Major life milestones, like buying a house, getting married, or starting a family, can seem daunting when you live outside your home country. After all, there are a lot of logistics for internationals to consider, from health insurance coverage to social security benefits. If you plan on having a baby in Germany, you’ll be pleased to know that the country has a top-tier healthcare system, and pregnant patients are cared for every step of the way.
Read on for more about pregnancy and childbirth in Germany, including:
- Giving birth in Germany
- Accessing German maternity services
- German maternity costs
- Pregnancy tests in Germany
- Prenatal care in Germany
- Giving birth in Germany
- Postnatal care in Germany
- Registering a birth in Germany
- Non-residents and tourists having a baby in Germany
- Parental leave in Germany
- Child benefits in Germany
- Helpful German vocabulary about pregnancy
- Useful resources
Giving birth in Germany
Nearly 800,000 babies were born in Germany in 2021, with a total fertility rate of 1.58 children per woman. The average age of a mother at the time of her first birth is 30.5 years. 2021 also saw a record low in the number of marriages and a record high in births across Germany – the highest since 1997. The German government attributes some of this increase to the COVID-19 lockdown period.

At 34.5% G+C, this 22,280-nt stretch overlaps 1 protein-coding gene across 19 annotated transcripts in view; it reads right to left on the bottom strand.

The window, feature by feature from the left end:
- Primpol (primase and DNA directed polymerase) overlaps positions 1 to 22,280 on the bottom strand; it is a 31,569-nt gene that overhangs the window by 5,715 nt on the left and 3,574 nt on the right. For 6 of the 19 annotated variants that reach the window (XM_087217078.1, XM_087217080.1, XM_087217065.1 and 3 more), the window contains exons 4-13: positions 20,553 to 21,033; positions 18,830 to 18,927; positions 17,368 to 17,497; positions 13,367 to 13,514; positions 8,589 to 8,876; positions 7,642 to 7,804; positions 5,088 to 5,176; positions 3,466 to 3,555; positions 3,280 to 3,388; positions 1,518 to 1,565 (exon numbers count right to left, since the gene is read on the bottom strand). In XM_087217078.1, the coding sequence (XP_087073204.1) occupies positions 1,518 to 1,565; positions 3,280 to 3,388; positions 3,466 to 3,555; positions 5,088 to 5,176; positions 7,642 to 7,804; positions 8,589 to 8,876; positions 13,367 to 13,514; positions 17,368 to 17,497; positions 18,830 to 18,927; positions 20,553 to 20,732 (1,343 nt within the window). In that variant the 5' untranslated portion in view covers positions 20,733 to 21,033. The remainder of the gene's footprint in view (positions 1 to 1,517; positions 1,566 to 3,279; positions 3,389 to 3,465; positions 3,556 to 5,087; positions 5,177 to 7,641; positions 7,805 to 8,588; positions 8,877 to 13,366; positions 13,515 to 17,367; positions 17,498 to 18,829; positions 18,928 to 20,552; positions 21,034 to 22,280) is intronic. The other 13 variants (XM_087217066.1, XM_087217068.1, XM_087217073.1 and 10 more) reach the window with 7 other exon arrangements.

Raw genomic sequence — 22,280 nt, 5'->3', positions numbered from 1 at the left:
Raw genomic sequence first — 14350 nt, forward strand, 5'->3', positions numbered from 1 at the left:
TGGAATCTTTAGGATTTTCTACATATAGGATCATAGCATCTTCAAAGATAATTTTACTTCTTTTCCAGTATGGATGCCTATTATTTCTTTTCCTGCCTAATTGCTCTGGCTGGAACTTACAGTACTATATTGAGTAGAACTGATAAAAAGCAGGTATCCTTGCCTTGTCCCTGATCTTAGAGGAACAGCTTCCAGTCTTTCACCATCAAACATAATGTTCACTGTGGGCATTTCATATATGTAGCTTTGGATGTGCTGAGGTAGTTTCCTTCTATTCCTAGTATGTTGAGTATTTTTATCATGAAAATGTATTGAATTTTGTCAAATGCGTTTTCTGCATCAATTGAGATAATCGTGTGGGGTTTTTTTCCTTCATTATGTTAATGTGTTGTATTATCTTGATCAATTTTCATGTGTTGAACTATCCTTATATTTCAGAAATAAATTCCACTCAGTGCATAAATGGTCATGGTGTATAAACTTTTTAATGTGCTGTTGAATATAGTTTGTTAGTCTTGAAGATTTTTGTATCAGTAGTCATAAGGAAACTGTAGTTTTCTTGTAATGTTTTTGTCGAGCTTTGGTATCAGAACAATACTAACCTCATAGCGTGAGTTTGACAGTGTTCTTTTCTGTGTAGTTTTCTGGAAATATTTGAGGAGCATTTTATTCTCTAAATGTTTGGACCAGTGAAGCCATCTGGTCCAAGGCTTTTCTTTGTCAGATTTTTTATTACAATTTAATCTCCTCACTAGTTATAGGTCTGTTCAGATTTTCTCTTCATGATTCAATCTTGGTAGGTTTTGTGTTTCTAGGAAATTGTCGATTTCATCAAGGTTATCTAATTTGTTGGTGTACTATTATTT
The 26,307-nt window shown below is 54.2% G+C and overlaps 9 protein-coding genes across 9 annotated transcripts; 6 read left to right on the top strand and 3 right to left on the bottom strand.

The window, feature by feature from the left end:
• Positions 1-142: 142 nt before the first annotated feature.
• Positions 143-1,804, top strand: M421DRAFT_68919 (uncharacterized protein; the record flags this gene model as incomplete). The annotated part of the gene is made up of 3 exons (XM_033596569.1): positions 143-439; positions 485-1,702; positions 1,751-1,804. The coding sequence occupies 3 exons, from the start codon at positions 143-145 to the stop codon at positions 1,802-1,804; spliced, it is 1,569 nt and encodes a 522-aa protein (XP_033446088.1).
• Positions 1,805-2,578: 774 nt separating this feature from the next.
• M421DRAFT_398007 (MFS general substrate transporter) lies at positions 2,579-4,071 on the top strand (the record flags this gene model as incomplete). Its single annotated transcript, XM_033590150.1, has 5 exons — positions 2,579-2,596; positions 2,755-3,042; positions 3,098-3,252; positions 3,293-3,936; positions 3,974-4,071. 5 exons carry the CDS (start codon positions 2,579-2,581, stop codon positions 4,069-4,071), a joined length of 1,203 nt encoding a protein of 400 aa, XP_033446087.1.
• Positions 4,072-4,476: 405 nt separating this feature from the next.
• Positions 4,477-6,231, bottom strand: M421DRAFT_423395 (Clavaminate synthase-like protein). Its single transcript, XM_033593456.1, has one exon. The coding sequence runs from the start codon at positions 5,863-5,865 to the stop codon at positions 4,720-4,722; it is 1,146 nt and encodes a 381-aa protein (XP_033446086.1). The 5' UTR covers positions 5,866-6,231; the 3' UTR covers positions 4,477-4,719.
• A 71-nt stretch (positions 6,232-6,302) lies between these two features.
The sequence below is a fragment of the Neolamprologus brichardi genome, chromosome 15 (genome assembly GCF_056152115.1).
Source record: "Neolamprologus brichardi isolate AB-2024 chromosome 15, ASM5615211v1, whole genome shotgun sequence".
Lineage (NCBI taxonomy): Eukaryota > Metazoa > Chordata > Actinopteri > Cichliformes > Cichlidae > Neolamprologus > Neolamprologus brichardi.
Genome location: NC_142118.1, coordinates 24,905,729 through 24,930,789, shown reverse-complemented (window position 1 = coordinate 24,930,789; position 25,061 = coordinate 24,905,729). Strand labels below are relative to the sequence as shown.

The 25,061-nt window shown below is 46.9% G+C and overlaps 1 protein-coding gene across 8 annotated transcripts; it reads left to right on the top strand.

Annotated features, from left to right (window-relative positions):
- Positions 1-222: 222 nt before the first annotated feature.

Pregnant patients can give birth in a hospital, birth house, or at home, with all three options covered by health insurance. Anyone living in Germany will need to register with either a public or private health insurance scheme for maternity coverage.
If you’re employed in Germany and paying into the social security scheme, you may claim parental leave for up to three years after the baby’s birth. There are also other benefits available once you have a baby in Germany, such as monthly child allowance.
After delivering a baby in Germany, it’s important to arrange your newborn’s registration and apply for a birth certificate. A child born in Germany or to German parents can claim citizenship if they meet certain conditions.
Accessing German maternity services
In Germany, both state-funded and private health insurance schemes cover an annual visit to the gynecologist (Frauenarzt) for every woman over the age of 20. If you’re pregnant or think you might be, you can go to the same gynecologist you see each year or choose a different one, and either will be covered.